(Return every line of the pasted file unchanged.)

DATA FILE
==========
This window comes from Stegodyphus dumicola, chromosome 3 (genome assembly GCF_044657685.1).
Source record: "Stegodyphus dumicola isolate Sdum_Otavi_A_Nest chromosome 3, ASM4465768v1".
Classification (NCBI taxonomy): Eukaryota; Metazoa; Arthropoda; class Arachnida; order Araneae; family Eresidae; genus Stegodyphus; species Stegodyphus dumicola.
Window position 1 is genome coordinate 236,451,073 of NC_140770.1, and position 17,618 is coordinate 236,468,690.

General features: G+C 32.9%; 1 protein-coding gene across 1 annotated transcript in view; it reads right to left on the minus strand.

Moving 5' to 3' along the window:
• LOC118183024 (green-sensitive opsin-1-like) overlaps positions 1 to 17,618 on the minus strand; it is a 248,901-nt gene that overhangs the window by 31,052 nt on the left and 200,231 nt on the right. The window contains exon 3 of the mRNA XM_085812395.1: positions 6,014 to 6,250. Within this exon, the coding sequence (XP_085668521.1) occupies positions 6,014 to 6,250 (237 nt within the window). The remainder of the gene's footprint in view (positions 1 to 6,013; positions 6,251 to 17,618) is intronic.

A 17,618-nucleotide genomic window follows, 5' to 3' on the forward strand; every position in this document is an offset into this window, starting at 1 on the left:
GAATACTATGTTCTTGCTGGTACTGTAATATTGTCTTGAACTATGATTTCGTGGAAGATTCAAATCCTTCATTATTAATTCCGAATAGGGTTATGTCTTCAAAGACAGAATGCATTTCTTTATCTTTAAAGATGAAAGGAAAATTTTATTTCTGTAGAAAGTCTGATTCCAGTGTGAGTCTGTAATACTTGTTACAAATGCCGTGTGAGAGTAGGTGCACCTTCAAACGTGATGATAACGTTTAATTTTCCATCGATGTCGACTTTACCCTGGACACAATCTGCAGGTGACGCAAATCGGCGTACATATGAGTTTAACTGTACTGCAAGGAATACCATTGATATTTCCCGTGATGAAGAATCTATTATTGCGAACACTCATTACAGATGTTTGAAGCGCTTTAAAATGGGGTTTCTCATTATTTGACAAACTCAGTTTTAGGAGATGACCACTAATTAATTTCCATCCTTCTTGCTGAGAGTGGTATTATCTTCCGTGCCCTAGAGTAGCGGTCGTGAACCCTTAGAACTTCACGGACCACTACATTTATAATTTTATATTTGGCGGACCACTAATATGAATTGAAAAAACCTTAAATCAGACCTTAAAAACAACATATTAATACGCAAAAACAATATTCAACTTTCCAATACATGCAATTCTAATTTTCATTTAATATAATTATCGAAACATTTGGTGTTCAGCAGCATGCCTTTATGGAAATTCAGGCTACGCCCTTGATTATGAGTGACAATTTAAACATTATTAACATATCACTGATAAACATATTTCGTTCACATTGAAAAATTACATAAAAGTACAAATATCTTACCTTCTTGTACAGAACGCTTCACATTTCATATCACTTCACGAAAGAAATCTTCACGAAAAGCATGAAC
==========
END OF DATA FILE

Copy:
This window comes from Stegodyphus dumicola, chromosome 3 (genome assembly GCF_044657685.1).
Source record: "Stegodyphus dumicola isolate Sdum_Otavi_A_Nest chromosome 3, ASM4465768v1".
Classification (NCBI taxonomy): Eukaryota; Metazoa; Arthropoda; class Arachnida; order Araneae; family Eresidae; genus Stegodyphus; species Stegodyphus dumicola.
Window position 1 is genome coordinate 236,451,073 of NC_140770.1, and position 17,618 is coordinate 236,468,690.

General features: G+C 32.9%; 1 protein-coding gene across 1 annotated transcript in view; it reads right to left on the minus strand.

Moving 5' to 3' along the window:
• LOC118183024 (green-sensitive opsin-1-like) overlaps positions 1 to 17,618 on the minus strand; it is a 248,901-nt gene that overhangs the window by 31,052 nt on the left and 200,231 nt on the right. The window contains exon 3 of the mRNA XM_085812395.1: positions 6,014 to 6,250. Within this exon, the coding sequence (XP_085668521.1) occupies positions 6,014 to 6,250 (237 nt within the window). The remainder of the gene's footprint in view (positions 1 to 6,013; positions 6,251 to 17,618) is intronic.

A 17,618-nucleotide genomic window follows, 5' to 3' on the forward strand; every position in this document is an offset into this window, starting at 1 on the left:
GAATACTATGTTCTTGCTGGTACTGTAATATTGTCTTGAACTATGATTTCGTGGAAGATTCAAATCCTTCATTATTAATTCCGAATAGGGTTATGTCTTCAAAGACAGAATGCATTTCTTTATCTTTAAAGATGAAAGGAAAATTTTATTTCTGTAGAAAGTCTGATTCCAGTGTGAGTCTGTAATACTTGTTACAAATGCCGTGTGAGAGTAGGTGCACCTTCAAACGTGATGATAACGTTTAATTTTCCATCGATGTCGACTTTACCCTGGACACAATCTGCAGGTGACGCAAATCGGCGTACATATGAGTTTAACTGTACTGCAAGGAATACCATTGATATTTCCCGTGATGAAGAATCTATTATTGCGAACACTCATTACAGATGTTTGAAGCGCTTTAAAATGGGGTTTCTCATTATTTGACAAACTCAGTTTTAGGAGATGACCACTAATTAATTTCCATCCTTCTTGCTGAGAGTGGTATTATCTTCCGTGCCCTAGAGTAGCGGTCGTGAACCCTTAGAACTTCACGGACCACTACATTTATAATTTTATATTTGGCGGACCACTAATATGAATTGAAAAAACCTTAAATCAGACCTTAAAAACAACATATTAATACGCAAAAACAATATTCAACTTTCCAATACATGCAATTCTAATTTTCATTTAATATAATTATCGAAACATTTGGTGTTCAGCAGCATGCCTTTATGGAAATTCAGGCTACGCCCTTGATTATGAGTGACAATTTAAACATTATTAACATATCACTGATAAACATATTTCGTTCACATTGAAAAATTACATAAAAGTACAAATATCTTACCTTCTTGTACAGAACGCTTCACATTTCATATCACTTCACGAAAGAAATCTTCACGAAAAGCATGAAC